Jack Wallen walks you through the process of deploying an NGINX container on a Kubernetes cluster.
Kubernetes is one of the most powerful methods of deploying clusters for the management and deployment of containers. NGINX is one of the most popular web servers on the planet, and also one of the best ways to illustrate how to deploy a container. Combine the two and you can enjoy a highly scalable web server, ready to help your business grow.
But how do you deploy that NGINX container on a Kubernetes cluster? I'm going to show you. A word of warning, I'm using an Antsle cloud server, which makes deploying the Kubernetes platform incredibly simple. The operating system hosting Kubernetes is Ubuntu Server 16.04. I will assume you already have Kubernetes up and running. For those that don't have an Antsle, and need to first install Kubernetes, check out how to here. For this demonstration, I'll be deploying on three virtual machines:
- kubernetes at 192.168.1.190
- kubernetes2 at 192.168.1.191
- kubernetes3 at 192.168.1.192
The machine with hostname kubernetes will serve as my master, while kubernetes2/3 will serve as nodes.
With that out of the way, let's deploy.
Setting up hostnames
The first thing we have to do is map out hostnames on each machine. So for each machine, we'll issue the command sudo nano /etc/hosts and map the other machine's IP address to hostname. So on kubernetes, my hosts additions will be:
192.168.1.191 kubernetes2 192.168.1.192 kubernetes3
On kubernetes2, the additions will be:
192.168.1.190 kubernetes 192.168.1.192 kubernetes3
On kubernetes3, the additions will be:
192.168.1.190 kubernetes 192.168.1.191 kubernetes2
Once you've made the additions, save and close the file. Make sure you can ping each server, via hostname.
Initialize the master node
With everything in place, it's time to initialize the master node. Log into kubernetes (my master node) and issue the command:
sudo kubeadm init --pod-network-cidr=192.168.1.0/16 --apiserver-advertise-address=192.168.1.190
This command can take a minute or two to complete, as the necessary images might have to be pulled. Once it completes, you should see similar output shown in Figure A.
Included with the output will be your token and discovery token. Make sure you copy those down (or just copy the entire join command), as you'll need that information to join the nodes to the cluster.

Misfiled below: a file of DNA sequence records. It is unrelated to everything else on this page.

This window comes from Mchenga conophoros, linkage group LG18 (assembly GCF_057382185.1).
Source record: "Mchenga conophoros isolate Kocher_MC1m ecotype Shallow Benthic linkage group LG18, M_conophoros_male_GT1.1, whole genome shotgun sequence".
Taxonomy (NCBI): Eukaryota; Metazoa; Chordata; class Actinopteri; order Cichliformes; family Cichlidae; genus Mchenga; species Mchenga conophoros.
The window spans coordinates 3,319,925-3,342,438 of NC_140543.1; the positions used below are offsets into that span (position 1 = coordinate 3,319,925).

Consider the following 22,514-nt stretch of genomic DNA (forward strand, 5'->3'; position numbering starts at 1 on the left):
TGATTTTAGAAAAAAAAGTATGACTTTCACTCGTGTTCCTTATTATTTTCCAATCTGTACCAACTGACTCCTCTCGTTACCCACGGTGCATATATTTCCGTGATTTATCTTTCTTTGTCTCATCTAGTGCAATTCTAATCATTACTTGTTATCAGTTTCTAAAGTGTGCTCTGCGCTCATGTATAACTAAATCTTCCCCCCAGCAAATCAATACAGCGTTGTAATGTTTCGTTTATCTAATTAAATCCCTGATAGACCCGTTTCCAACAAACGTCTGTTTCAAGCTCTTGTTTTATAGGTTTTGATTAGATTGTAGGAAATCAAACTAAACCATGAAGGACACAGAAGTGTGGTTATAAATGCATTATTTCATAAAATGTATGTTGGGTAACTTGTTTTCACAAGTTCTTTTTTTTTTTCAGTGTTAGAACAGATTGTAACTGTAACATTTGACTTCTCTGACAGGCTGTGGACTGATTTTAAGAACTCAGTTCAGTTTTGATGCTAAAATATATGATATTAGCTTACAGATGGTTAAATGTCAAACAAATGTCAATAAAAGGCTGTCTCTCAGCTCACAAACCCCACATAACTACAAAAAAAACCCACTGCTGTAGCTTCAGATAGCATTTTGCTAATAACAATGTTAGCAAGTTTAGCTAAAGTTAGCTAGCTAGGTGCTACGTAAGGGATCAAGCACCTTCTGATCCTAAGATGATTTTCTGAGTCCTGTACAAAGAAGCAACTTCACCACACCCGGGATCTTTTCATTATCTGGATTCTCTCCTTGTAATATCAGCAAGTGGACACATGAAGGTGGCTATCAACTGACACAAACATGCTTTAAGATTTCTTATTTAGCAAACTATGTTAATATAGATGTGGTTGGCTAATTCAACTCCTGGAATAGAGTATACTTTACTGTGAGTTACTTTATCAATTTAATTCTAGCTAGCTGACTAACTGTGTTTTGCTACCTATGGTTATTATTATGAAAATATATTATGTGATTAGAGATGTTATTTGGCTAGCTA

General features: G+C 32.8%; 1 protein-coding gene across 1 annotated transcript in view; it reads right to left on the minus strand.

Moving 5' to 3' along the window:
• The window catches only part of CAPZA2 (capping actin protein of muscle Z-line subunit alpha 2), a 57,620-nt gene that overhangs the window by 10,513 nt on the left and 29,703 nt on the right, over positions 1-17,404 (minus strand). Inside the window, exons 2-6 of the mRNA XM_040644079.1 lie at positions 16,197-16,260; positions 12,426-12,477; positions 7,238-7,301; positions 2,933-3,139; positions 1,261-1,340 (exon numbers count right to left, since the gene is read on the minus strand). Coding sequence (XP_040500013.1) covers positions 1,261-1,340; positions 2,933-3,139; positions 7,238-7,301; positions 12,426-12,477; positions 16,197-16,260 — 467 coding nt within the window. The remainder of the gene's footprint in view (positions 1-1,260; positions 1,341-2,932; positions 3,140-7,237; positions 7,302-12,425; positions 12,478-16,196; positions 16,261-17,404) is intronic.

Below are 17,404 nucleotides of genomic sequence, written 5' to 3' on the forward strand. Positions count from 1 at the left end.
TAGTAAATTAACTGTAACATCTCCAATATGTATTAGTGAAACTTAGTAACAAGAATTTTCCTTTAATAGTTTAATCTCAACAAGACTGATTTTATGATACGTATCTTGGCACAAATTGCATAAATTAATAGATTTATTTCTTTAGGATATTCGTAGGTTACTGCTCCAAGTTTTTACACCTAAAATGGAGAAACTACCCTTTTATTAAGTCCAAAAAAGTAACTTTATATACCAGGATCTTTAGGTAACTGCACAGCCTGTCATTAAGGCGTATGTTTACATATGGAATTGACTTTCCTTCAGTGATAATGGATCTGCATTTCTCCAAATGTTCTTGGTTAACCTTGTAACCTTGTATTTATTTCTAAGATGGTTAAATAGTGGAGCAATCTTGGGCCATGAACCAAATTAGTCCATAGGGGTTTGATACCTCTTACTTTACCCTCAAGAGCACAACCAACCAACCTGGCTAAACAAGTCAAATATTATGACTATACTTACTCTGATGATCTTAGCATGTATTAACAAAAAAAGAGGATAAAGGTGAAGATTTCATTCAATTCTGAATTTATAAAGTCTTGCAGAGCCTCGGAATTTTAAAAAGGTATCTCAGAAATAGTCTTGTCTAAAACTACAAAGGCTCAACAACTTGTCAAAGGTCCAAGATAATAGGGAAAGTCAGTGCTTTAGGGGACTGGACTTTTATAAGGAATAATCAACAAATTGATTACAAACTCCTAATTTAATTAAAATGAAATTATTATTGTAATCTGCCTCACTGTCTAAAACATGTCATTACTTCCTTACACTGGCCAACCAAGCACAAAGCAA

The next step is clearly outlined in the output of the initialization command. Effectively, you must issue the following commands:
mkdir -p ~/.kube sudo cp -i /etc/kubernetes/admin.conf ~/.kube/config sudo chown $(id -u):$(id -g) ~/.kube/config
Once you've issued the above commands, check on the status of the nodes (there'll only be one at this point), with the command:
kubectl get nodes
You should see the master node listed (Figure B).
The reason our Master Node is listed as not ready is because it has yet to have a Container Networking Interface (CNI). Let's deploy a Calico CNI for the master with the command:
sudo kubectl apply -f https://docs.projectcalico.org/v2.6/getting-started/kubernetes/installation/hosted/kubeadm/1.6/calico.yaml
Let's make sure Calico was deployed correctly with the command kubectl get pods —all-namespaces.
The output of the above command (Figure C) should show Calico running.
Run kubectl get nodes again, and you should see the Master Node is now listed as Ready.
Adding nodes to the cluster
Next we head over to our nodes to add them to the cluster. Remember the join command in the output from the Master Node initialization command? Head over to kubernetes2 and issue that command, which will look something like this:
sudo kubeadm join --token 6779e1.164c5515cf412fdf 192.168.1.190:6443 --discovery-token-ca-cert-hash sha256:c3e413050e40675280bbf8e37a99c53a1481f82d714469b51b77ed17b38015de
Once that command completes, do the same on kubernetes3. After you've issued the join command on your nodes, go back to the Master Node and issue the command kubectl get nodes and you should see all nodes ready (Figure D).
Deploy the NGINX container to the cluster
It's now time to deploy the NGINX container. From the master node, issue the command:
sudo kubectl create deployment nginx --image=nginx
Next we make the NGINX container available to the network with the command:
sudo kubectl create service nodeport nginx --tcp=80:80
Issue the command kubectl get svc to see your NGINX listing (as well as the assigned port, given by Kubernetes - Figure E)
Let's test this with the command:
NOTE: The 30655 port was assigned during the create service command. It will be unique to your deployment.
The output of the curl command should display the HTML of the NGINX index.html page. If you see that, congratulations, your NGINX container has been deployed on your Kubernetes cluster. If you point a web browser to http://IP_OF_NODE:ASSIGNED_PORT (Where IP_OF_NODE is an IP address of one of your nodes and ASSIGNED_PORT is the port assigned during the create service command), you should see the NGINX Welcome page!
What we've done is a very basic Kubernetes deployment of NGINX on a cluster. There is so much more to learn about using Kubernetes. This, however, should give you a good start as well as help you easily deploy NGINX on your Kubernetes cluster.
- How to use Antsle to quickly deploy a virtual machine (TechRepublic)
- Meet the Antsle: The perfect out-of-the box virtual machine solution (TechRepublic)
- 10 Kubernetes tips for getting the most out of the open source container system (TechRepublic)
- How to run NGINX as a Docker container (TechRepublic)
- 3 quick steps to optimize the performance of your NGINX server (TechRepublic)
- Kubernetes 1.9 brings beta support for Windows apps (ZDNet)